With diesels still in the firing line, Jens finally gets his hands on the Tesla Model 3.
The diesel scandal is showing no sign of abating in Germany. Now authorities are focusing on Daimler. 700,000 cars are affected Europe-wide – 280,000 in Germany. The bureaucracy is demanding a recall.
New diesel and gasoline cars are arguably clean across the entire range of driving conditions, but in the past, they were developed specifically to suit the test cycles. Carmakers say that they had little choice with the technology that was available then.
Politicians are milking the supposed sins of the past to a maximum, pretending to lose patience with carmakers. Meanwhile, German customers seem to be losing patience with politicians. A look at the sales numbers will suffice. While electrics are still virtually non-existent, diesel seems to be on the rise again. And the right-wing opposition is beginning to exploit the government’s aggressive line by positioning itself as the true friend of the auto industry and the car owners.With their hardcore line against conventionally powered cars, European governments are running an increasingly risky strategy.
Meanwhile, this autumn, we’ll see heavily contrasting product launches. The Pebble Beach Concours d’Elegance is dominated, yet again, by the most extreme cars – at 5 million Euros, without taxes, the Bugatti Divo, a rebodied Chiron, certainly takes the crown. It’s tuned for even better cornering and sportier handling, while sacrificing V-max. It’s restricted to 380km/h, while the Chiron will do a full 420.
Both the Mercedes-EQC and the Audi e-tron will launch next year. Depending on what kind of regulation European politicians come up with, these cars may be crucial to the future of their parent companies.
Meanwhile, until the Germans bring their EVs to market, Tesla provides plenty of entertainment. In Elon Musk’s latest interview with the New York Times, he hints at his own substance abuse and mental instability.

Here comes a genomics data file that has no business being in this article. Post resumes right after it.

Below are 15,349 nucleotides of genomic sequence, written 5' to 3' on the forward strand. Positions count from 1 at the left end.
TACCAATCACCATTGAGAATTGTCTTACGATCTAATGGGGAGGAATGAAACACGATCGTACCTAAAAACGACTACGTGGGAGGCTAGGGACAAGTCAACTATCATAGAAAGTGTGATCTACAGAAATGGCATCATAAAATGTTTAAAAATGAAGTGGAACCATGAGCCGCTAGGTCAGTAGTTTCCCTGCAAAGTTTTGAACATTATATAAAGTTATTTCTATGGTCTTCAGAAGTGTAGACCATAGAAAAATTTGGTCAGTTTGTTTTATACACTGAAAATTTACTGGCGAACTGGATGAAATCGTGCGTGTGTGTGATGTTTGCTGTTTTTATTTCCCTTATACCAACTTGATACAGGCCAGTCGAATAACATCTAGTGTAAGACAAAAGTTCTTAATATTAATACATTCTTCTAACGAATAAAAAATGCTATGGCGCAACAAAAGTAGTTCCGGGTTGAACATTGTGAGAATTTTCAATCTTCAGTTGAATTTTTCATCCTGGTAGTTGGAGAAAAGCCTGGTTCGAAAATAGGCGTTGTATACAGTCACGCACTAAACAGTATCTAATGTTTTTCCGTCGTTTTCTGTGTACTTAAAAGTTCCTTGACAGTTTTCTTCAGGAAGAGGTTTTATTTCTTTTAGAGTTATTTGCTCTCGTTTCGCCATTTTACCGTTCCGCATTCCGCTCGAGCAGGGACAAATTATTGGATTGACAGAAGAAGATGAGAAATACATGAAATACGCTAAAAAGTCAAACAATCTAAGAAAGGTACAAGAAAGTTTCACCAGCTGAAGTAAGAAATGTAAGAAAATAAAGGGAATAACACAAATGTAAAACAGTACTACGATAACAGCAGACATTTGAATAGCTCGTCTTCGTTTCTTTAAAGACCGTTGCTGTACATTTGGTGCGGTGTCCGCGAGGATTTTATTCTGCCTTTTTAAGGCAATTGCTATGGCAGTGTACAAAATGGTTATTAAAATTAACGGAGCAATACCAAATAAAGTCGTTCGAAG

On Twitter, Musk alluded to the possibility of taking Tesla off the stock market – claiming that funding for a stock price of $420 USD was secure. This, however, seems to have been entirely without merit.
I finally got my hands on a Model 3 for testing purposes, and I tried to look at it from a perspective of objectivity – not negativity. But staying short of adulation hasn’t worked so well for me in the past – my review of the Model S in 2014 effectively locked me out of test cars, which means I obtain my impressions through other means, usually through owners.
The leap from a luxury carmaker into the mass market is proving to be a gigantic challenge for Tesla, and it’s taken the company way too long to ramp up production. It’s likely still sitting on hundreds of thousands of bookings, but the problem is that many of those bookings are for the $35,000 version that Musk has long promised. Currently offered models begin at almost $50,000, as a result of which demand has fallen sharply.
I got my hands on one of those models, fitted with the still-obligatory long-range battery, the ‘premium’ package, and the assistance systems that Tesla still calls ‘Autopilot.’
How does it feel? It feels small in size, and almost frugal in its style. The driver and passengers are surrounded by a large greenhouse, similar to what cars were like in the 1990s. The cabin is airy, but seating in the rear is uncomfortable. In front of the driver, there’s a beautiful metallic air vent and a horizontal piece of wood. Virtually every function is accessible through the large central screen, with the assistance of switches on the surprisingly conventional steering wheel.
Even in single-motor configuration, the Model 3 accelerates with considerable alacrity. But for passionate drivers, it leaves quite a bit to be desired. The steering isn’t super-precise, and in corners taken too quickly, there’s noticeable understeer. Moreover, the brakes feel spongy and fail to deliver decent feedback. All told, the Model 3’s considerable heft becomes a liability when compared to conventionally powered cars.
On the plus side, the Model 3 is quiet and well-isolated – at least up to around 150km/h. One of its most interesting features, of course, is the Autopilot system, which I found to be both impressive and severely flawed. I haven’t experienced a system that enters difficult corners with such confidence. But then, occasionally, it’ll disengage with minimal warning in the middle of corners that it never should have taken on in the first place.
Driving the Model 3 was a fun experience, but it’s an unfinished product that would have benefited immensely from another 6 months of development. My strong advice – drive it first before you make a deposit.